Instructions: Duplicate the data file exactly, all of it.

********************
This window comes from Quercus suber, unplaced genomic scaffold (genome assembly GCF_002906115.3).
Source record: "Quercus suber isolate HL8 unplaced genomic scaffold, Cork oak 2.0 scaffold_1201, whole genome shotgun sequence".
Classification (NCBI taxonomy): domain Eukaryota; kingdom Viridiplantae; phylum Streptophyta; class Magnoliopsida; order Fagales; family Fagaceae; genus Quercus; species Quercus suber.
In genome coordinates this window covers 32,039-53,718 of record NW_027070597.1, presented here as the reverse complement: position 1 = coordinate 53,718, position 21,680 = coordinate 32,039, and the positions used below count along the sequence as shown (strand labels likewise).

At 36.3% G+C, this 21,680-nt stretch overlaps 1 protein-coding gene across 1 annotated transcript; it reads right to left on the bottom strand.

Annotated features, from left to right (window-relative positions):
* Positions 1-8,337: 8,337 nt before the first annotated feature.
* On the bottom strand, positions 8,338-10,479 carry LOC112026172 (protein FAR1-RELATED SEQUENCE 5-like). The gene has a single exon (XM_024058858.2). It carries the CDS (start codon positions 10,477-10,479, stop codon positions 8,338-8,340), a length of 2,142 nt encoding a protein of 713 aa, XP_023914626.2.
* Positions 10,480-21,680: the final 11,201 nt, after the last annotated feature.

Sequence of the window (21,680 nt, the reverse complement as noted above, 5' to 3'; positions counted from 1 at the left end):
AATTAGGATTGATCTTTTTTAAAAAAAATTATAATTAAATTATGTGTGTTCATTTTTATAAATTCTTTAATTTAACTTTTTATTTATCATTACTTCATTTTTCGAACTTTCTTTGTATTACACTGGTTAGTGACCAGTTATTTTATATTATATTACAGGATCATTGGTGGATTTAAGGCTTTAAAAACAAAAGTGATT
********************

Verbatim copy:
This window comes from Quercus suber, unplaced genomic scaffold (genome assembly GCF_002906115.3).
Source record: "Quercus suber isolate HL8 unplaced genomic scaffold, Cork oak 2.0 scaffold_1201, whole genome shotgun sequence".
Classification (NCBI taxonomy): domain Eukaryota; kingdom Viridiplantae; phylum Streptophyta; class Magnoliopsida; order Fagales; family Fagaceae; genus Quercus; species Quercus suber.
In genome coordinates this window covers 32,039-53,718 of record NW_027070597.1, presented here as the reverse complement: position 1 = coordinate 53,718, position 21,680 = coordinate 32,039, and the positions used below count along the sequence as shown (strand labels likewise).

At 36.3% G+C, this 21,680-nt stretch overlaps 1 protein-coding gene across 1 annotated transcript; it reads right to left on the bottom strand.

Annotated features, from left to right (window-relative positions):
* Positions 1-8,337: 8,337 nt before the first annotated feature.
* On the bottom strand, positions 8,338-10,479 carry LOC112026172 (protein FAR1-RELATED SEQUENCE 5-like). The gene has a single exon (XM_024058858.2). It carries the CDS (start codon positions 10,477-10,479, stop codon positions 8,338-8,340), a length of 2,142 nt encoding a protein of 713 aa, XP_023914626.2.
* Positions 10,480-21,680: the final 11,201 nt, after the last annotated feature.

Sequence of the window (21,680 nt, the reverse complement as noted above, 5' to 3'; positions counted from 1 at the left end):
AATTAGGATTGATCTTTTTTAAAAAAAATTATAATTAAATTATGTGTGTTCATTTTTATAAATTCTTTAATTTAACTTTTTATTTATCATTACTTCATTTTTCGAACTTTCTTTGTATTACACTGGTTAGTGACCAGTTATTTTATATTATATTACAGGATCATTGGTGGATTTAAGGCTTTAAAAACAAAAGTGATT